New capability: high-time resolution recording added to the MWA
30 June 2015
Some objects in the Universe happen so quickly that we need our telescopes to work on a high-time resolution (less than one second). Such data let us answer questions within high impact research areas such as pulsar emission and the recently detected, possibly extragalactic, bursts of radio emission called fast radio bursts (FRBs).
The original design of the Murchison Widefield Array (MWA) – the low-frequency precursor instrument to the Square Kilometre Array (SKA) in Western Australia – lacked the ability to access these data since it was devised purely as an imaging radio interferometer. In their recent paper, CAASTRO researchers Dr Steven Tremblay, Dr Stephen Ord, Dr Ramesh Bhat, Prof Steven Tingay, as well as other CAASTRO members, describe how high-time resolution recording capabilities have recently been added to the MWA. Their system can record the 100 microsecond and 10 kHz resolution voltage data from the MWA. The team was able to implement an off-the-shelf solution to add this capability to the MWA’s software correlator.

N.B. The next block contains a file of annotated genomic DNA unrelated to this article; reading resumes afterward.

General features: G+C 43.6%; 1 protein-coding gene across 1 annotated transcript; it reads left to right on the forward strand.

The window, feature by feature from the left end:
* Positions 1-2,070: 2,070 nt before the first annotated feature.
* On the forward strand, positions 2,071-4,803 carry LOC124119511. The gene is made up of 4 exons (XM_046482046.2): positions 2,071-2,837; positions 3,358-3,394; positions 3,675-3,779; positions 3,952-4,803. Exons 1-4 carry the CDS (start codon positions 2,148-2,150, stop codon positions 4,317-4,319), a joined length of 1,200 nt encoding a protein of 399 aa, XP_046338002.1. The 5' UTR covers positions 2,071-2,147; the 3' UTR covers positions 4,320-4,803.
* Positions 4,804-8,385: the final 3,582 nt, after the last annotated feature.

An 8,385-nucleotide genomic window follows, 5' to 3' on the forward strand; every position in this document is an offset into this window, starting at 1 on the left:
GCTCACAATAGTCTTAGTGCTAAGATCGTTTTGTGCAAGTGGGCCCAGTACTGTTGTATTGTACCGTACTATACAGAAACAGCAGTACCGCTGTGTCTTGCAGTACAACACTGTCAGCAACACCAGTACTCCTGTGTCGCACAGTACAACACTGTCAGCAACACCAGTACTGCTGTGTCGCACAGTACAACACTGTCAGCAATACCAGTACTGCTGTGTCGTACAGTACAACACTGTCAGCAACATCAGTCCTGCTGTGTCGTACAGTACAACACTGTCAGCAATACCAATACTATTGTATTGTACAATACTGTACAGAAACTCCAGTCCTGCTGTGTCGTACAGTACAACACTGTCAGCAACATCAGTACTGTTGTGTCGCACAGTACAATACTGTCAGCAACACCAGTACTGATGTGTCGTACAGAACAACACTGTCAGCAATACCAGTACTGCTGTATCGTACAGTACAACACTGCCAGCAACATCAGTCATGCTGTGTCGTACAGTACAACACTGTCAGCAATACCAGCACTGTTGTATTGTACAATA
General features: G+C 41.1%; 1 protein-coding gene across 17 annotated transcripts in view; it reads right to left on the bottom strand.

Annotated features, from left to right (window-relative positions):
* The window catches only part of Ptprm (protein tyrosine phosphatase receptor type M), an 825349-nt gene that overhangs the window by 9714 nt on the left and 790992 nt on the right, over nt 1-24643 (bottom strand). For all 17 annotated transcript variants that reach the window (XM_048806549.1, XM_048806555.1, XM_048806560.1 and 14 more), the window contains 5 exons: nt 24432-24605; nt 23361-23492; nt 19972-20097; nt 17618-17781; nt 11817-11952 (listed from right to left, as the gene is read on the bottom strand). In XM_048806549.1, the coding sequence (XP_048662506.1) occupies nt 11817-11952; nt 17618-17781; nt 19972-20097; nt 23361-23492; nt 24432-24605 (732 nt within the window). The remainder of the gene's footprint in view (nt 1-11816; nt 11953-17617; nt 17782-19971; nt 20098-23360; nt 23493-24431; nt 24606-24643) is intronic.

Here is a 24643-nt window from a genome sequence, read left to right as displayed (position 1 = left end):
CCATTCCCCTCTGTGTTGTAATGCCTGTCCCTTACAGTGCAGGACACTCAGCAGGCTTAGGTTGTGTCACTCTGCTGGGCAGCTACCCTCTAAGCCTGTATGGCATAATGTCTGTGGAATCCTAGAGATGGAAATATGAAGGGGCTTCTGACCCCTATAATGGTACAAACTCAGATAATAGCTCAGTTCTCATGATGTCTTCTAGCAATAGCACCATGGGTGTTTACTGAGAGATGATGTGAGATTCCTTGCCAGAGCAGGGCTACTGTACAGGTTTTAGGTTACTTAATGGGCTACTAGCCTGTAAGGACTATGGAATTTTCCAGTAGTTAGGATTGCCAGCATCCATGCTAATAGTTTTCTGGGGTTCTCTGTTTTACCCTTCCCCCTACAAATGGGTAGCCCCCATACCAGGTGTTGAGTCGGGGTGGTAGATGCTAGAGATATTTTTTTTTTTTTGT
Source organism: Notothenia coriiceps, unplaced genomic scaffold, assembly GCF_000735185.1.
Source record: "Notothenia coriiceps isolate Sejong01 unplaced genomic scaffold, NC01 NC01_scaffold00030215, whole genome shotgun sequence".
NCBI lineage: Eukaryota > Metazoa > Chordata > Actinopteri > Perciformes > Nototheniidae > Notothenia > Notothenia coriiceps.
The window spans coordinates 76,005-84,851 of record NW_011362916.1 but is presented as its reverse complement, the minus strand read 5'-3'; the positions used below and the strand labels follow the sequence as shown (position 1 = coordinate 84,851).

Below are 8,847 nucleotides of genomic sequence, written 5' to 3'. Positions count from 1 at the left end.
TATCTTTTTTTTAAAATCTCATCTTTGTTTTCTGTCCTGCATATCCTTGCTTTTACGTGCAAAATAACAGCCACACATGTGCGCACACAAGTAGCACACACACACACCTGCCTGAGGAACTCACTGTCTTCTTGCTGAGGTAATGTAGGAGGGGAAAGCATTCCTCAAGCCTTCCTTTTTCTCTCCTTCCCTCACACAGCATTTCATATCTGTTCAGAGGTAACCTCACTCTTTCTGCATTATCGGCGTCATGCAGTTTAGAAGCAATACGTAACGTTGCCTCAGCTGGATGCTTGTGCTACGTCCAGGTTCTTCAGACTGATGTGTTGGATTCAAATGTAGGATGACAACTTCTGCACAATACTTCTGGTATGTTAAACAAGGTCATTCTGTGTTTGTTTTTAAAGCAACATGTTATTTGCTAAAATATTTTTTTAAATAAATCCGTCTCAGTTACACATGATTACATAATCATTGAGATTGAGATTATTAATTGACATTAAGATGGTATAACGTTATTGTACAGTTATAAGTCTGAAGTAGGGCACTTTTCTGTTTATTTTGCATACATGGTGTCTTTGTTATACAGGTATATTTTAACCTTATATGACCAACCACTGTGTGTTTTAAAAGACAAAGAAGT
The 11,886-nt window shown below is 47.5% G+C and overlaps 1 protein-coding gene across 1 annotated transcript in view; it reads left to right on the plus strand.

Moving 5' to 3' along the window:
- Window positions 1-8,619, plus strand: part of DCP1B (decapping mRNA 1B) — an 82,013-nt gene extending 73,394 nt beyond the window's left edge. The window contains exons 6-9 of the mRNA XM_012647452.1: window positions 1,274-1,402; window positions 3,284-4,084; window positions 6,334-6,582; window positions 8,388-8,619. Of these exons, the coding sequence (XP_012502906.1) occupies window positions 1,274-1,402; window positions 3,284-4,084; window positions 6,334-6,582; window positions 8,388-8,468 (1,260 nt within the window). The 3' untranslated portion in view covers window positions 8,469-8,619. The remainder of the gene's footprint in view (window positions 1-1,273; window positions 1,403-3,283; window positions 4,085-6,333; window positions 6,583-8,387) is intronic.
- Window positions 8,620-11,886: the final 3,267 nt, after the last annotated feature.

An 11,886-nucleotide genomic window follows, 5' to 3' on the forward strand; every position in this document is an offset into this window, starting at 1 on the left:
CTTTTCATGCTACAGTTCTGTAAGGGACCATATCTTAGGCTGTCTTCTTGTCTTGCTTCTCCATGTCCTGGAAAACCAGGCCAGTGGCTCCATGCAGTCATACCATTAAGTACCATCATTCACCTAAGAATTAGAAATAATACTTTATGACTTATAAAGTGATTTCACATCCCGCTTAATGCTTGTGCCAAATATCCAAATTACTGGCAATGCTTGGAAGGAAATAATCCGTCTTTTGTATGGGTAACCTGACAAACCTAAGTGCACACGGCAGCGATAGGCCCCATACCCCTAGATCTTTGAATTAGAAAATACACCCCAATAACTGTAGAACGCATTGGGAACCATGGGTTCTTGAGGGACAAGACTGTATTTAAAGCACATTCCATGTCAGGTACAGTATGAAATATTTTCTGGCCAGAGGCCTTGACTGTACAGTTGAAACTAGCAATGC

Pulsar observations were critical in the commissioning of this new system. The spin periods of the assorted pulsars, ranging from 5.75 to 3754 milliseconds, were used in the evaluation, as well as other characteristics. Since the signal from each pulsar travels through a different amount of ionised interstellar medium on its journey to Earth, each experiences a different amount of dispersive delay across the observed band. Being able to compensate for this and recover the pulsed signal is another assessment of the system's performance. This new system paves the way forward for southern hemisphere low-frequency high-time resolution radio science.